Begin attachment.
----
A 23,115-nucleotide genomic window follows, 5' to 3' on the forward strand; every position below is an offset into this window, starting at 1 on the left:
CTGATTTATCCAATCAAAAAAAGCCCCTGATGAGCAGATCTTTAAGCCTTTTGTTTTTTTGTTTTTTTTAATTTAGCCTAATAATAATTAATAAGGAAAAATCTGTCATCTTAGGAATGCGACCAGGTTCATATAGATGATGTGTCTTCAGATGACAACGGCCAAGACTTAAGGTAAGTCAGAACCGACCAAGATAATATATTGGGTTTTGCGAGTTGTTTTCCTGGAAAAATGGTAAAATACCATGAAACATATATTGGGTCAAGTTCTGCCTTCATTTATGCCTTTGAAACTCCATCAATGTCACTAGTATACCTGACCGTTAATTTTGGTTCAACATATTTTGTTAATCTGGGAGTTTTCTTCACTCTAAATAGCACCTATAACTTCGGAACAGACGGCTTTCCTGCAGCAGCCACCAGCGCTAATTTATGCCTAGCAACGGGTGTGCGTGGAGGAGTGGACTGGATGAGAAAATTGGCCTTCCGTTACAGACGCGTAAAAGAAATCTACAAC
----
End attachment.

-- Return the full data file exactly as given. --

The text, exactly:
A 23,115-nucleotide genomic window follows, 5' to 3' on the forward strand; every position below is an offset into this window, starting at 1 on the left:
CTGATTTATCCAATCAAAAAAAGCCCCTGATGAGCAGATCTTTAAGCCTTTTGTTTTTTTGTTTTTTTTAATTTAGCCTAATAATAATTAATAAGGAAAAATCTGTCATCTTAGGAATGCGACCAGGTTCATATAGATGATGTGTCTTCAGATGACAACGGCCAAGACTTAAGGTAAGTCAGAACCGACCAAGATAATATATTGGGTTTTGCGAGTTGTTTTCCTGGAAAAATGGTAAAATACCATGAAACATATATTGGGTCAAGTTCTGCCTTCATTTATGCCTTTGAAACTCCATCAATGTCACTAGTATACCTGACCGTTAATTTTGGTTCAACATATTTTGTTAATCTGGGAGTTTTCTTCACTCTAAATAGCACCTATAACTTCGGAACAGACGGCTTTCCTGCAGCAGCCACCAGCGCTAATTTATGCCTAGCAACGGGTGTGCGTGGAGGAGTGGACTGGATGAGAAAATTGGCCTTCCGTTACAGACGCGTAAAAGAAATCTACAAC